Merta Sari

merta sari

Luckily, Mr. Bourdain hasn’t made it to Merta Sari. Situated in the small village of Pesinggahan on Bali’s east coast, it is known island-wide for its sate lilit ikan, a minced fish satay.

Families come great distances to sit in this dusty roadside stall with nothing but a thatched roof and a bunch of plastic tables. It’s especially jammed when there’s a Bali Hindu ceremony going on at the nearby temple of Goa Lawah, which means Bat Cave. (There is a deep cavern in the center of the ancient temple filled with thousands of fruit bats.)

I stopped by Merta Sari on a late Tuesday afternoon with Ben Ripple, an American expatriate who owns Big Tree Farms, which manufactures and exports sea salt and other Indonesian artisanal products out of Bali. We grabbed some sodas near the kitchen and sat at a wobbly plastic table covered with a bright turquoise plastic tablecloth.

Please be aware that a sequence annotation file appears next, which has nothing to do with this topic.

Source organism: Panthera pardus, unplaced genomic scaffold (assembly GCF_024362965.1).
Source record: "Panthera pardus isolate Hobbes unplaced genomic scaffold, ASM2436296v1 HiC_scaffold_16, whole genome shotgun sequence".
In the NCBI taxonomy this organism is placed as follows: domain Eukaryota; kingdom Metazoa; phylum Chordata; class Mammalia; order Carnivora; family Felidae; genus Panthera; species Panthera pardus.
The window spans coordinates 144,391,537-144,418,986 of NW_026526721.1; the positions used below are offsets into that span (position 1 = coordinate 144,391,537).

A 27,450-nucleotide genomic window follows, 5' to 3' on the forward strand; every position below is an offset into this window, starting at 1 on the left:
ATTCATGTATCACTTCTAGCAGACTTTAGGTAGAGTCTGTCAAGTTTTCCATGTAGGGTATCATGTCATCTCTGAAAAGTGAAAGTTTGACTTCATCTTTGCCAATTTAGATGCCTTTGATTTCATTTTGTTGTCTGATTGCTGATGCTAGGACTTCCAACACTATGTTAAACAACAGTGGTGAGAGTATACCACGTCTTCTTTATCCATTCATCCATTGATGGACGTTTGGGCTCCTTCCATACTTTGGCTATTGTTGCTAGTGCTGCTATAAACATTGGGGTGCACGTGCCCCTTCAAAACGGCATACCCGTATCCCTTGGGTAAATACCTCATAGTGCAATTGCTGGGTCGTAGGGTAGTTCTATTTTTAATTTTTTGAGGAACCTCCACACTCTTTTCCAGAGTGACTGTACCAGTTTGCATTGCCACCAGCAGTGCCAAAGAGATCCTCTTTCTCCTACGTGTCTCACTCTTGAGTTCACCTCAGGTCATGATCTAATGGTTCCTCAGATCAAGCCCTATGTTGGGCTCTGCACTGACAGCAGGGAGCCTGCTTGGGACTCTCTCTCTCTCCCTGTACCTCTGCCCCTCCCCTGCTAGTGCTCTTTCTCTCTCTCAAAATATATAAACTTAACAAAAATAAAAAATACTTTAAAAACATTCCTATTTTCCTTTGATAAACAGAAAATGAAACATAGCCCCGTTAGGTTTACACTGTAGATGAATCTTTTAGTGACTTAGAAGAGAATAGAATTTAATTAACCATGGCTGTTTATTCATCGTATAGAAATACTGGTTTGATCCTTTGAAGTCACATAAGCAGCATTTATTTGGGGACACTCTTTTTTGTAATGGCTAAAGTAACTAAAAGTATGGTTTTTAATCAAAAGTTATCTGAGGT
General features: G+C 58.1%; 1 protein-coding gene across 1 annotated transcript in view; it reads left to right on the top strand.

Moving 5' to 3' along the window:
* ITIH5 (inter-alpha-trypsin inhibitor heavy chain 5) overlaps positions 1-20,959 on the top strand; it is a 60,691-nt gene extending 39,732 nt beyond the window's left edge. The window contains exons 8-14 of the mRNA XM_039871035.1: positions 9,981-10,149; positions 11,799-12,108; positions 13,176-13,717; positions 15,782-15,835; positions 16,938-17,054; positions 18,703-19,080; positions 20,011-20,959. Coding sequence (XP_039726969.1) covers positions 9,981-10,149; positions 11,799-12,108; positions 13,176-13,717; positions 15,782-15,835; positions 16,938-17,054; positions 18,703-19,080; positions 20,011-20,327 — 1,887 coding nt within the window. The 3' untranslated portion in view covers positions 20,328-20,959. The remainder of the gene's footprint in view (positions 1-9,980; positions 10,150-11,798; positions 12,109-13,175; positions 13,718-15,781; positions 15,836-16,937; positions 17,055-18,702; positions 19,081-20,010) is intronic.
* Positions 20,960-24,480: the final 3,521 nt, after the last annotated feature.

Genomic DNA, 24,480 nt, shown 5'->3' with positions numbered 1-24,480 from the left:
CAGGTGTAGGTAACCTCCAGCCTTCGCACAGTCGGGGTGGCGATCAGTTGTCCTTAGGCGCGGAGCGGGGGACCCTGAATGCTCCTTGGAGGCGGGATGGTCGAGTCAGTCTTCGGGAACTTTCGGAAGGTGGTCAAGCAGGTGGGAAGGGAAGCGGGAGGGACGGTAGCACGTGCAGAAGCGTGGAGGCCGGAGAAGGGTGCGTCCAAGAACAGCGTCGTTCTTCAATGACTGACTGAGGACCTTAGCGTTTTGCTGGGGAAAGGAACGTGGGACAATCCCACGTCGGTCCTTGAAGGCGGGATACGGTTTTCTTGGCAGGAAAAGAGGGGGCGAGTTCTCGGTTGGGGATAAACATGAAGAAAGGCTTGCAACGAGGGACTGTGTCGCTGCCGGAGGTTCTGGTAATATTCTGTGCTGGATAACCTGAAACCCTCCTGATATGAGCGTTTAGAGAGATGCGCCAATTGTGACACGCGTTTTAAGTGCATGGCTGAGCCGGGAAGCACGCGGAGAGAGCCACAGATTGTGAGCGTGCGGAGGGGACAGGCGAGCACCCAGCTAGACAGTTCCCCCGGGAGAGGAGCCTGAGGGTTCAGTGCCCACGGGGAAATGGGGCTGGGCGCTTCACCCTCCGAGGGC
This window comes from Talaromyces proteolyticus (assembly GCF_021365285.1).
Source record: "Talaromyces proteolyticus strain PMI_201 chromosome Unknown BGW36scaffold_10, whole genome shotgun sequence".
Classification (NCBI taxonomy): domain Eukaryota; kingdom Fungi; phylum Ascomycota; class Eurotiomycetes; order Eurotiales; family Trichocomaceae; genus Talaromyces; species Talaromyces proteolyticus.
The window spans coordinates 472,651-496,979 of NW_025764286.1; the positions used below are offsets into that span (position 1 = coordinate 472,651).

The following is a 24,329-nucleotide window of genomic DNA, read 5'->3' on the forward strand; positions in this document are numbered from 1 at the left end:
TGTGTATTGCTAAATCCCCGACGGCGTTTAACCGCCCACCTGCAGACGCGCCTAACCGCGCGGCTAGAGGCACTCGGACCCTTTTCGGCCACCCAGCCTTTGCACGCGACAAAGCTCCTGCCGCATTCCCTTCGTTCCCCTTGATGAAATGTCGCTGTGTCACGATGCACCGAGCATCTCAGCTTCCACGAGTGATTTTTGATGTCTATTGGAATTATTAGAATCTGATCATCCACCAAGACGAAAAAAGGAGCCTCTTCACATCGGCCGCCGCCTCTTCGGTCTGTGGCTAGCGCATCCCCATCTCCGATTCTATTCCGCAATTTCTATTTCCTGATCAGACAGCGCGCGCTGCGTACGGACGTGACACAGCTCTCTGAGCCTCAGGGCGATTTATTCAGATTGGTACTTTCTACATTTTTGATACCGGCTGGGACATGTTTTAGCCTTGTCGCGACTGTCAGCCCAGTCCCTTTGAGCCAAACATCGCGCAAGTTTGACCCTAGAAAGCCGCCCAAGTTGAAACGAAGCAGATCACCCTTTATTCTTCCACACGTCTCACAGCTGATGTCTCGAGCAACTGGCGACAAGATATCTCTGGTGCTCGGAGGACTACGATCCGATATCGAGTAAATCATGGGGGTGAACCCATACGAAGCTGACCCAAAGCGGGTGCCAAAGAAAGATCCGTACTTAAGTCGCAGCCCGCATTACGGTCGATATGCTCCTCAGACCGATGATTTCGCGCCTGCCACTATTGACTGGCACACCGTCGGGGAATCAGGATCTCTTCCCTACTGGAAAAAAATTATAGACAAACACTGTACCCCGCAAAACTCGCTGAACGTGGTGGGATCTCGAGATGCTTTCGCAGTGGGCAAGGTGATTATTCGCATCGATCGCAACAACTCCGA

About 10 minutes later, a mini-banquet was served on mismatched plates: a bowl of fiery fish soup; a mountain of rice; just-fried peanuts; spicy green beans with shredded coconut; and the main dish, a variation of fish on a stick, including the lilit. There were also ikan pepes, minced fish steamed with Balinese spices in banana leaves.

“You throw a little bit of everything on your plate,” said Mr. Ripple, who he said, stops by almost every time he checks in on the farmers who hand-produce his salt up the road. The lilit ikan was spicy and sweet. Eaten with the rice, string beans and the crunchy peanuts, it was a little like taking a bite of the landscape: fishing boats, small crystalline beaches and valleys thick with palm trees.

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